8)     Be aware of the capability and power of your own car. Know it’s limits, know it’s power, know it’s brakes. Do as many dynamic driving/advanced driving courses as you can to be comfortable with rear-wheel drive, front-wheel drive and all-wheel drive vehicle dynamics.
9)     Never assume you know what the other driver is thinking. I promise you, you don’t.
10) Don’t be stupid. Yes you know what I mean.

The long term solution is:
To: JACOB ZUMA and his people: Change the whole driver education system so that it involves some form of experiential learning of the dangers of the open road. 

We need to stop the horror on our roads. As cliched as it may sound, it really must start with YOU! Us. 

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Toyota Prius – The Consumption Challenge

The Toyota Prius Consumption Challenge

When mentioning hybrid vehicles the first car that still springs to my mind is the Toyota Prius. The fact is that hybrid technology has been around since 1665 with a priest and an astronomer at the forefront, even Austrian born Dr. Ferdinand Porsche had a go at creating a hybrid. Over the years Toyota has done their research and improved the hybrid technology, which has been cleverly integrated into the Prius.

The most obvious and important feature is the improved efficiency of the new power plant over the old. Toyota has taken it a step further with some additional “earth friendly” features. Let’s start with the solar sunroof, which helps keep the car cool when parked in the hot African sun. To make the vehicle even cooler you can use the immobilizer remote to switch the air conditioning on before getting into the vehicle. Love that feature.

Driving the Prius made me feel like I was doing something for the environment, but was I? A challenge was set by Toyota on twitter to get the vehicle to 4.2 l\100km as claimed by them. After clearing the trip I was ready for the challenge. I set off on electric or EV mode. A few kilometers in, I was on 3.2 and thinking this might be possible. Freewheeling as much as possible and using the regenerative braking system I managed to keep the batteries at full capacity. Being very frugal on the accelerator, trying to use the EV mode as much as possible, by the time I reached the half way mark of my 20km journey, the batteries where empty. That’s when the petrol motor kicked in. I had to use Eco mode, which meant a combination of the electric, and petrol engine. This did not help the consumption, but at the end of the day when I reached my destination I had managed to get 3.8 l\100km. To achieve 3.8 was no easy feat though, I had to select my route carefully and drive at about 40 when not freewheeling. So yes the figures are achievable, however if you trying to keep up with the flow of Joburg traffic it makes it a bit difficult.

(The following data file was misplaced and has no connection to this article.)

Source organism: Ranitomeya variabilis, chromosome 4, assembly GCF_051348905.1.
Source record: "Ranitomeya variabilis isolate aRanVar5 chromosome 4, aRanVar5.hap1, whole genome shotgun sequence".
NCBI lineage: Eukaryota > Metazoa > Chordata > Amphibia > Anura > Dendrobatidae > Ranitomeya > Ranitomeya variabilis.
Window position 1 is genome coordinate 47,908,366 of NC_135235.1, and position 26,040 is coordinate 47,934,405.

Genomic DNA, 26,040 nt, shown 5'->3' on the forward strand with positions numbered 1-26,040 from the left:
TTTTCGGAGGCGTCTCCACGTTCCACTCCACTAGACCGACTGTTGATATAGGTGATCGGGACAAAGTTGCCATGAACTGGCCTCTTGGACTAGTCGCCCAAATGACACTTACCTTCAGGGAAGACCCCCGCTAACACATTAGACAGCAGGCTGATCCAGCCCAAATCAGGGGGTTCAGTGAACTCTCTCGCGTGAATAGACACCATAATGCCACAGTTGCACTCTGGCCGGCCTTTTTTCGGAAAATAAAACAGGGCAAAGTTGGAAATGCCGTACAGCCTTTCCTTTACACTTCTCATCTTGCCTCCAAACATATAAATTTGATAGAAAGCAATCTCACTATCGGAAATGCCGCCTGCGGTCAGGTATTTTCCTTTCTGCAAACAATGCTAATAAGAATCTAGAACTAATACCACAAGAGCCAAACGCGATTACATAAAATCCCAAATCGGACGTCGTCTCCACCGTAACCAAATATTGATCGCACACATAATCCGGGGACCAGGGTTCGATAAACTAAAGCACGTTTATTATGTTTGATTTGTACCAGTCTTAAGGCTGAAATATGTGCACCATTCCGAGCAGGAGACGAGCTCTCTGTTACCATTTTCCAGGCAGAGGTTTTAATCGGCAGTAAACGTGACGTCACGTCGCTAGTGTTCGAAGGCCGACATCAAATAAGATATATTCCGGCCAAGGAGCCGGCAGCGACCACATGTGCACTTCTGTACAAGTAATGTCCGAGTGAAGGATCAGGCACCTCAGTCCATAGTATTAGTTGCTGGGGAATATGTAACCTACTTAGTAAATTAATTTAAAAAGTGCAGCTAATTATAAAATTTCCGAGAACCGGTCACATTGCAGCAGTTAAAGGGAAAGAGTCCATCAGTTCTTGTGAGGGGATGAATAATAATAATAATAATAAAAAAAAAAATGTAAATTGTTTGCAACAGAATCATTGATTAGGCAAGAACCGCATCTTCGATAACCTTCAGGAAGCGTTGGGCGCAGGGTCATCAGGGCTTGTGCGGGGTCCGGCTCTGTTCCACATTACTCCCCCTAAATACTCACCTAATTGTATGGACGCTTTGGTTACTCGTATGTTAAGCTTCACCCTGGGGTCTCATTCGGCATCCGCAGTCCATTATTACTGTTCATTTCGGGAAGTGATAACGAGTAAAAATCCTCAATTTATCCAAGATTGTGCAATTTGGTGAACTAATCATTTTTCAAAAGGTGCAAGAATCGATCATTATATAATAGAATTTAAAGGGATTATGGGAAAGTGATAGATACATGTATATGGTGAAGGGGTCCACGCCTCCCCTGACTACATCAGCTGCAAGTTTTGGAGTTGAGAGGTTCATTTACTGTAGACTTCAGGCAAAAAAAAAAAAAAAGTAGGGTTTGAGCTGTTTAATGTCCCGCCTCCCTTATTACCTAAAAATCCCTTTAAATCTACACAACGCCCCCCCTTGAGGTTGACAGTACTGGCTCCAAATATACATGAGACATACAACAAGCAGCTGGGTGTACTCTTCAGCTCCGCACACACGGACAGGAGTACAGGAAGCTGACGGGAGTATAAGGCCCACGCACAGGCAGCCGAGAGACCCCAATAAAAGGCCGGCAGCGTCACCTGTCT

On average my consumption was around the 5.0 to 5.5 l\100km under normal driving conditions in traffic traveling from Nortcliff to Sandton every day. That’s not bad considering it’s a 1.8 petrol however, this got me thinking with all this great technology why not run a smaller turbo diesel or petrol motor for better consumption? The other reason would be for power on the open road, the engine sounds like its straining when you need to overtake or go up a hill, which again does not help with consumption.

On the positive side, the Toyota Prius is very surprising when it comes to space. We managed to get the following in comfortably: two bags of organic fertilizer and a few plants, four shopping bags and a pram, two kids and the wife ready to direct traffic and still had space for the aunt in the middle. With the car loaded the drive home was still very comfortable.

The Prius definitely has its place as one of the greats when it comes to the advancement in hybrid technology, but at R381 100,00 it’s a bit heavy on the pocket. There are other options out there if you are looking to save fuel. The one that stands out for me with similar consumption figures would be the VW Golf Blue Motion 1.6 TDI priced at R284 000,00. 

The Toyota Prius is still a technological masterpiece showing off how far the world has come in hybrid technology and efficient motoring. But it's no longer alone. 

Follow me on Twitter @Weso506

BMW 116i 3-door Sport Line

BMW 116i SPort Line Car Review
BMW 116i Sport Line